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The Tomb of the Unknown Soldiers

ThisThe Tomb of the Unknowns at Arlington National Cemetery in Arlington, Va., is also known as the Tomb of the Unknown Soldier, and has never been officially named. The Tomb of the Unknowns stands atop a hill overlooking Washington, D.C.

On March 4, 1921, Congress approved the burial of an unidentified American soldier from World War I in the plaza of the new Memorial Amphitheater.

The Tomb sarcophagus was placed above the grave of the Unknown Soldier of World War I. West of the World War I Unknown are the crypts of unknowns from World War II, Korea and Vietnam. Those three graves are marked with white marble slabs flush with the plaza.

The white marble sarcophagus has a flat-faced form and is relieved at the corners and along the sides by neo-classic pilasters, or columns, set into the surface. Sculpted into the east panel which faces Washington, D.C., are three Greek figures representing Peace, Victory, and Valor. Inscribed on the back of the Tomb are the words:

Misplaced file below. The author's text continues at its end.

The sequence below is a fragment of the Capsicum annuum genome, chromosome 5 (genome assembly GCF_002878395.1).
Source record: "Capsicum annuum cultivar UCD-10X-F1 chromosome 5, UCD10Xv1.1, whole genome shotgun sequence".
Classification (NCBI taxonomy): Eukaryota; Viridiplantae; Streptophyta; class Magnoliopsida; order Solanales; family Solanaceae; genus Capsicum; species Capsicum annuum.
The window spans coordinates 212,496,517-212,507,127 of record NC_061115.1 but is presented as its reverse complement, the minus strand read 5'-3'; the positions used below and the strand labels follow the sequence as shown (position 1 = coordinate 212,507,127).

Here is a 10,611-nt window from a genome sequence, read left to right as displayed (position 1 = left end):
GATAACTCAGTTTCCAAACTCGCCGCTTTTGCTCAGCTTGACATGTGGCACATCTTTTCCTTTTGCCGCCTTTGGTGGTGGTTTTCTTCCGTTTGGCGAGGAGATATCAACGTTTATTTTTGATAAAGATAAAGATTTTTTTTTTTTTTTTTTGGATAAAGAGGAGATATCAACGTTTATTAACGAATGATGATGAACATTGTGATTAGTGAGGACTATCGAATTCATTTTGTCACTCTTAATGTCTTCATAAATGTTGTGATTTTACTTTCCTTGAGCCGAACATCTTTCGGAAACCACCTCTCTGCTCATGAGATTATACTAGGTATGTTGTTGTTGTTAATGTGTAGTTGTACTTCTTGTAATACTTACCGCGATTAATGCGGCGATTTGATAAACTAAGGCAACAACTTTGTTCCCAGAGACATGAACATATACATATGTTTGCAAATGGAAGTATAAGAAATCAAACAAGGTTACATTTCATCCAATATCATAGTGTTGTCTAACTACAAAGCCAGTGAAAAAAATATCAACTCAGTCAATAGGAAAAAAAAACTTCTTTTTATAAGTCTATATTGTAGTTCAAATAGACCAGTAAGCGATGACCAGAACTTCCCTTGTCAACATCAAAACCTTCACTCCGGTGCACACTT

"Here rests in honored glory an American Soldier known but to God"

The Unknown of World War 1

On Memorial Day, 1921, four unknowns were exhumed from four World War I American cemeteries in France. U.S. Army Sgt. Edward F. Younger, was wounded in combat, highly decorated for valor and received the Distinguished Service Medal in "The Great War, the war to end all wars." Sgt. Younger selected the Unknown Soldier of World War I from four identical caskets at the city hall in Chalons-sur-Marne, France, Oct. 24, 1921.

Sgt. Younger selected the unknown by placing a spray of white roses on the third casket from the left. The chosen unknown soldier was transported to the United States aboard the USS Olympia. Those remaining were interred in the Meuse Argonne Cemetery, France.

The Unknown Soldier lay in state in the Capitol Rotunda from his arrival in the United States until Armistice Day, 1921. On Nov. 11, 1921, President Warren G. Harding officiated at the interment ceremonies at the Memorial Amphitheater at Arlington National Cemetery.

The Unknown of World War 2 and Korea